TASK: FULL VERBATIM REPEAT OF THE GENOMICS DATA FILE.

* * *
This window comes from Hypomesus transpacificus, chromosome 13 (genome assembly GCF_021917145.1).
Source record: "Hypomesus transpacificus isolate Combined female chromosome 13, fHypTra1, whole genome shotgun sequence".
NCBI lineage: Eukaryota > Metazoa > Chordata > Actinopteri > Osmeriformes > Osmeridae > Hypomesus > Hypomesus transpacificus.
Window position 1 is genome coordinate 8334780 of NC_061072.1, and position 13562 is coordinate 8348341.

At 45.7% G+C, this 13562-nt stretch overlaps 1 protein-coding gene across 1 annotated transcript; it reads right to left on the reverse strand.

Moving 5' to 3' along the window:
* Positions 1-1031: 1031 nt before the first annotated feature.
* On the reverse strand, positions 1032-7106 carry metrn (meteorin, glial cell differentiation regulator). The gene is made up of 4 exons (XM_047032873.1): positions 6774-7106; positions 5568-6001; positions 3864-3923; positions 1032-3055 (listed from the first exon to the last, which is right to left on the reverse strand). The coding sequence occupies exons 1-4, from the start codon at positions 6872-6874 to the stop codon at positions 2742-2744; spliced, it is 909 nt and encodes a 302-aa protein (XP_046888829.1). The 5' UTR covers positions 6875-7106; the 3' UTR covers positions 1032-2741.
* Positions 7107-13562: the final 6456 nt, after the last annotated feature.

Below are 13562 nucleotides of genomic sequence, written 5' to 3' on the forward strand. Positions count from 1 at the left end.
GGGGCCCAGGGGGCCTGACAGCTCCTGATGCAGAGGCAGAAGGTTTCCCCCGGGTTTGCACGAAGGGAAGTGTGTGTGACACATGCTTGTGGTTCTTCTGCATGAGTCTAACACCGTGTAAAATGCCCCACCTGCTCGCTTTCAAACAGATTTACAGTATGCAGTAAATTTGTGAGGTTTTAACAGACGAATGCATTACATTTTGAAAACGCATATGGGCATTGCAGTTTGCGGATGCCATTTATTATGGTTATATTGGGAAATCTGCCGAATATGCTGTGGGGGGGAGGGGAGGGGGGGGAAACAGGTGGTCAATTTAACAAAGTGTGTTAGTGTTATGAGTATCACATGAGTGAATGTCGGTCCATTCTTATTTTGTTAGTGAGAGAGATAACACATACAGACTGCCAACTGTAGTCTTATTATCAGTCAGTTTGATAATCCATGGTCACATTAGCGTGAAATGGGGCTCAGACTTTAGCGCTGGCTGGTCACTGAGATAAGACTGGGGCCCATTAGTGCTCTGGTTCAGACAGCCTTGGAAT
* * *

This window comes from Hypomesus transpacificus, chromosome 13 (genome assembly GCF_021917145.1).
Source record: "Hypomesus transpacificus isolate Combined female chromosome 13, fHypTra1, whole genome shotgun sequence".
NCBI lineage: Eukaryota > Metazoa > Chordata > Actinopteri > Osmeriformes > Osmeridae > Hypomesus > Hypomesus transpacificus.
Window position 1 is genome coordinate 8334780 of NC_061072.1, and position 13562 is coordinate 8348341.

At 45.7% G+C, this 13562-nt stretch overlaps 1 protein-coding gene across 1 annotated transcript; it reads right to left on the reverse strand.

Moving 5' to 3' along the window:
* Positions 1-1031: 1031 nt before the first annotated feature.
* On the reverse strand, positions 1032-7106 carry metrn (meteorin, glial cell differentiation regulator). The gene is made up of 4 exons (XM_047032873.1): positions 6774-7106; positions 5568-6001; positions 3864-3923; positions 1032-3055 (listed from the first exon to the last, which is right to left on the reverse strand). The coding sequence occupies exons 1-4, from the start codon at positions 6872-6874 to the stop codon at positions 2742-2744; spliced, it is 909 nt and encodes a 302-aa protein (XP_046888829.1). The 5' UTR covers positions 6875-7106; the 3' UTR covers positions 1032-2741.
* Positions 7107-13562: the final 6456 nt, after the last annotated feature.

Below are 13562 nucleotides of genomic sequence, written 5' to 3' on the forward strand. Positions count from 1 at the left end.
GGGGCCCAGGGGGCCTGACAGCTCCTGATGCAGAGGCAGAAGGTTTCCCCCGGGTTTGCACGAAGGGAAGTGTGTGTGACACATGCTTGTGGTTCTTCTGCATGAGTCTAACACCGTGTAAAATGCCCCACCTGCTCGCTTTCAAACAGATTTACAGTATGCAGTAAATTTGTGAGGTTTTAACAGACGAATGCATTACATTTTGAAAACGCATATGGGCATTGCAGTTTGCGGATGCCATTTATTATGGTTATATTGGGAAATCTGCCGAATATGCTGTGGGGGGGAGGGGAGGGGGGGGAAACAGGTGGTCAATTTAACAAAGTGTGTTAGTGTTATGAGTATCACATGAGTGAATGTCGGTCCATTCTTATTTTGTTAGTGAGAGAGATAACACATACAGACTGCCAACTGTAGTCTTATTATCAGTCAGTTTGATAATCCATGGTCACATTAGCGTGAAATGGGGCTCAGACTTTAGCGCTGGCTGGTCACTGAGATAAGACTGGGGCCCATTAGTGCTCTGGTTCAGACAGCCTTGGAAT